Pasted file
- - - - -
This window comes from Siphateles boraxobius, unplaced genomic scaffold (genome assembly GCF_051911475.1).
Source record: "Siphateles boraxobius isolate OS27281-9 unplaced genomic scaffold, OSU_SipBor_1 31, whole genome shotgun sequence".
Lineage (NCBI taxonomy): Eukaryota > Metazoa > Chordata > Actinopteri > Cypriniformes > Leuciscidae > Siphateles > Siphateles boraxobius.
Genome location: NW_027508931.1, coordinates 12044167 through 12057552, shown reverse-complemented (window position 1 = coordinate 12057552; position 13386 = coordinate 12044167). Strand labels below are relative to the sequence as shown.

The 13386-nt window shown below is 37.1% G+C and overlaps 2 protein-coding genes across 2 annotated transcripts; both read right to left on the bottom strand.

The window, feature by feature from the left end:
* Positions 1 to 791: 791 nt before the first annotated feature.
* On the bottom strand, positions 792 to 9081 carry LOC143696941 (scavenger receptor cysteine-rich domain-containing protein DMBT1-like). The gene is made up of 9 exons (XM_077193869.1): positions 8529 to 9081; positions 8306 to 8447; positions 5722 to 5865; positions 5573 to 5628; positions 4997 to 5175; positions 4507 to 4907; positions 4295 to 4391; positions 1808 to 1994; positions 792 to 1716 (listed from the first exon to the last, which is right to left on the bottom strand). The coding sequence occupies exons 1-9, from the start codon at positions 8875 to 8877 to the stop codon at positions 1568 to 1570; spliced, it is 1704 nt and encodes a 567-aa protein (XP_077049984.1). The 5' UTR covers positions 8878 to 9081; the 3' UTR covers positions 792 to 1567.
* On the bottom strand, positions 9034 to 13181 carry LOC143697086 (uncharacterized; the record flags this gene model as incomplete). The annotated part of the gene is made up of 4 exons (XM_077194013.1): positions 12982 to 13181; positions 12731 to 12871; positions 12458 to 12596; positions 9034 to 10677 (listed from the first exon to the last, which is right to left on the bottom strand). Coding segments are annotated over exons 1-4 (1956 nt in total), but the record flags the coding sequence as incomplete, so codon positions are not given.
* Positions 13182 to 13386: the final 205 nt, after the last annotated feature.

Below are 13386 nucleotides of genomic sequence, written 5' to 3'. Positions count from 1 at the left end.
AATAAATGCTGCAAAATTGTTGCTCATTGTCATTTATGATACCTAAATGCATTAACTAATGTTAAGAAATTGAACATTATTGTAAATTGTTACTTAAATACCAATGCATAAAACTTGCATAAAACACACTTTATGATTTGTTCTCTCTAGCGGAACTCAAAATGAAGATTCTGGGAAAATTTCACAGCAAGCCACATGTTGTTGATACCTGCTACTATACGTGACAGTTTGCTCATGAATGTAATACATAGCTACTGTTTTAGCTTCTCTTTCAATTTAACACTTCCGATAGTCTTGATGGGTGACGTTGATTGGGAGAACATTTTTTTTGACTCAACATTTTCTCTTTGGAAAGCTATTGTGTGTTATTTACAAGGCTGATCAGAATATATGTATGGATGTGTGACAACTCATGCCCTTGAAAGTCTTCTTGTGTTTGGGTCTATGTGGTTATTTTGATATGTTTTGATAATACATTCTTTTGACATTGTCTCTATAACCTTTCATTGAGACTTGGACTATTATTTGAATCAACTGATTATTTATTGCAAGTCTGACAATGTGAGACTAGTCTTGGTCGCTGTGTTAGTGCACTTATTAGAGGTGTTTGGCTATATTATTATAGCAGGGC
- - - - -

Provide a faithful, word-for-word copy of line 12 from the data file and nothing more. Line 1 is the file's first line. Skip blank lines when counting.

AATAAATGCTGCAAAATTGTTGCTCATTGTCATTTATGATACCTAAATGCATTAACTAATGTTAAGAAATTGAACATTATTGTAAATTGTTACTTAAATACCAATGCATAAAACTTGCATAAAACACACTTTATGATTTGTTCTCTCTAGCGGAACTCAAAATGAAGATTCTGGGAAAATTTCACAGCAAGCCACATGTTGTTGATACCTGCTACTATACGTGACAGTTTGCTCATGAATGTAATACATAGCTACTGTTTTAGCTTCTCTTTCAATTTAACACTTCCGATAGTCTTGATGGGTGACGTTGATTGGGAGAACATTTTTTTTGACTCAACATTTTCTCTTTGGAAAGCTATTGTGTGTTATTTACAAGGCTGATCAGAATATATGTATGGATGTGTGACAACTCATGCCCTTGAAAGTCTTCTTGTGTTTGGGTCTATGTGGTTATTTTGATATGTTTTGATAATACATTCTTTTGACATTGTCTCTATAACCTTTCATTGAGACTTGGACTATTATTTGAATCAACTGATTATTTATTGCAAGTCTGACAATGTGAGACTAGTCTTGGTCGCTGTGTTAGTGCACTTATTAGAGGTGTTTGGCTATATTATTATAGCAGGGC